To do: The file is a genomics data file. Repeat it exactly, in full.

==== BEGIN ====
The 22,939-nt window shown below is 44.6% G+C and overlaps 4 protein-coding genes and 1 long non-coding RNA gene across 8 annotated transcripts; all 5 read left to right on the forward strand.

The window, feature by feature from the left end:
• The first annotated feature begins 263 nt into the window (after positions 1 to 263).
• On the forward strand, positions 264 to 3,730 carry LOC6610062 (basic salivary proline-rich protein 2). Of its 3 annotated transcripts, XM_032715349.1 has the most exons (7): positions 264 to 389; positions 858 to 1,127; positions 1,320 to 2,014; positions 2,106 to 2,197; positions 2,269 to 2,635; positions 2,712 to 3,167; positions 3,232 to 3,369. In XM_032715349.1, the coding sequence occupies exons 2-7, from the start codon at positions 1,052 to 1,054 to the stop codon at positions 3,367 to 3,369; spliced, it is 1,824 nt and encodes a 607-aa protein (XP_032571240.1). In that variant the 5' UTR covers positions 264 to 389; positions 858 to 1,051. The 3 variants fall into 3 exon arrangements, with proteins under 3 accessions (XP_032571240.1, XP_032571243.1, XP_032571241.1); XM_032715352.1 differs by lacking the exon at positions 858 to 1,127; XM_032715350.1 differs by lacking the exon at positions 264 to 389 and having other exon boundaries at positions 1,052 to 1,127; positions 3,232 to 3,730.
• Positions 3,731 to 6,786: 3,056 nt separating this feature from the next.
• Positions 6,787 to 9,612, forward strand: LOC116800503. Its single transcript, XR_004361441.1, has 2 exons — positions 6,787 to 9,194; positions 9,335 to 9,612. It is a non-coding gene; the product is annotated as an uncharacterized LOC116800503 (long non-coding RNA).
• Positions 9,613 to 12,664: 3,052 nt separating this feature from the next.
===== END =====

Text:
The 22,939-nt window shown below is 44.6% G+C and overlaps 4 protein-coding genes and 1 long non-coding RNA gene across 8 annotated transcripts; all 5 read left to right on the forward strand.

The window, feature by feature from the left end:
• The first annotated feature begins 263 nt into the window (after positions 1 to 263).
• On the forward strand, positions 264 to 3,730 carry LOC6610062 (basic salivary proline-rich protein 2). Of its 3 annotated transcripts, XM_032715349.1 has the most exons (7): positions 264 to 389; positions 858 to 1,127; positions 1,320 to 2,014; positions 2,106 to 2,197; positions 2,269 to 2,635; positions 2,712 to 3,167; positions 3,232 to 3,369. In XM_032715349.1, the coding sequence occupies exons 2-7, from the start codon at positions 1,052 to 1,054 to the stop codon at positions 3,367 to 3,369; spliced, it is 1,824 nt and encodes a 607-aa protein (XP_032571240.1). In that variant the 5' UTR covers positions 264 to 389; positions 858 to 1,051. The 3 variants fall into 3 exon arrangements, with proteins under 3 accessions (XP_032571240.1, XP_032571243.1, XP_032571241.1); XM_032715352.1 differs by lacking the exon at positions 858 to 1,127; XM_032715350.1 differs by lacking the exon at positions 264 to 389 and having other exon boundaries at positions 1,052 to 1,127; positions 3,232 to 3,730.
• Positions 3,731 to 6,786: 3,056 nt separating this feature from the next.
• Positions 6,787 to 9,612, forward strand: LOC116800503. Its single transcript, XR_004361441.1, has 2 exons — positions 6,787 to 9,194; positions 9,335 to 9,612. It is a non-coding gene; the product is annotated as an uncharacterized LOC116800503 (long non-coding RNA).
• Positions 9,613 to 12,664: 3,052 nt separating this feature from the next.